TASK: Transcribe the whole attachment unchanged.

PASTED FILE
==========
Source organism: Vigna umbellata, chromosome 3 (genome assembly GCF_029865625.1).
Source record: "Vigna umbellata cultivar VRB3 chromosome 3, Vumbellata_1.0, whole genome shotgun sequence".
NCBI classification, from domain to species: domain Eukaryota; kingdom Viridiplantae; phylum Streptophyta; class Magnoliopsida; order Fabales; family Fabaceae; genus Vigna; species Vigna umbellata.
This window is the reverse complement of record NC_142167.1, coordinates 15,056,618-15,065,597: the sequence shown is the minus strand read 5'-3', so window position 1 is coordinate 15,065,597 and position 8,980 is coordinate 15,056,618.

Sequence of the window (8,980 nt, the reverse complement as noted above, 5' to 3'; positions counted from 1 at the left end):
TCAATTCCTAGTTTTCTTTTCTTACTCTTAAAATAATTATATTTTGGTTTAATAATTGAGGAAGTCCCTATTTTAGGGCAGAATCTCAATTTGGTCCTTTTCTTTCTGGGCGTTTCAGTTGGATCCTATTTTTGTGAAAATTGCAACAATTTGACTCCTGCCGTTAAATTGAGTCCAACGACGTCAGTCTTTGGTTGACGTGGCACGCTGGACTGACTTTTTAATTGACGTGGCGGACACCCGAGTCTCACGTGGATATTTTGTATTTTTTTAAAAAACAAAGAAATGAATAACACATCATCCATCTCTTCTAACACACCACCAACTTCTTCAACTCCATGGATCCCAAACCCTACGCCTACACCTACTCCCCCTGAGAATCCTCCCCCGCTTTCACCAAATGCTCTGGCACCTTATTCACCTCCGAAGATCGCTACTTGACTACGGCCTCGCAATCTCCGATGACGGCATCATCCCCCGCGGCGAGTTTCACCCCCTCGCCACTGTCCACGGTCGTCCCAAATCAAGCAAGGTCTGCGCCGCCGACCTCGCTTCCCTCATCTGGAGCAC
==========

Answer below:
Source organism: Vigna umbellata, chromosome 3 (genome assembly GCF_029865625.1).
Source record: "Vigna umbellata cultivar VRB3 chromosome 3, Vumbellata_1.0, whole genome shotgun sequence".
NCBI classification, from domain to species: domain Eukaryota; kingdom Viridiplantae; phylum Streptophyta; class Magnoliopsida; order Fabales; family Fabaceae; genus Vigna; species Vigna umbellata.
This window is the reverse complement of record NC_142167.1, coordinates 15,056,618-15,065,597: the sequence shown is the minus strand read 5'-3', so window position 1 is coordinate 15,065,597 and position 8,980 is coordinate 15,056,618.

Sequence of the window (8,980 nt, the reverse complement as noted above, 5' to 3'; positions counted from 1 at the left end):
TCAATTCCTAGTTTTCTTTTCTTACTCTTAAAATAATTATATTTTGGTTTAATAATTGAGGAAGTCCCTATTTTAGGGCAGAATCTCAATTTGGTCCTTTTCTTTCTGGGCGTTTCAGTTGGATCCTATTTTTGTGAAAATTGCAACAATTTGACTCCTGCCGTTAAATTGAGTCCAACGACGTCAGTCTTTGGTTGACGTGGCACGCTGGACTGACTTTTTAATTGACGTGGCGGACACCCGAGTCTCACGTGGATATTTTGTATTTTTTTAAAAAACAAAGAAATGAATAACACATCATCCATCTCTTCTAACACACCACCAACTTCTTCAACTCCATGGATCCCAAACCCTACGCCTACACCTACTCCCCCTGAGAATCCTCCCCCGCTTTCACCAAATGCTCTGGCACCTTATTCACCTCCGAAGATCGCTACTTGACTACGGCCTCGCAATCTCCGATGACGGCATCATCCCCCGCGGCGAGTTTCACCCCCTCGCCACTGTCCACGGTCGTCCCAAATCAAGCAAGGTCTGCGCCGCCGACCTCGCTTCCCTCATCTGGAGCAC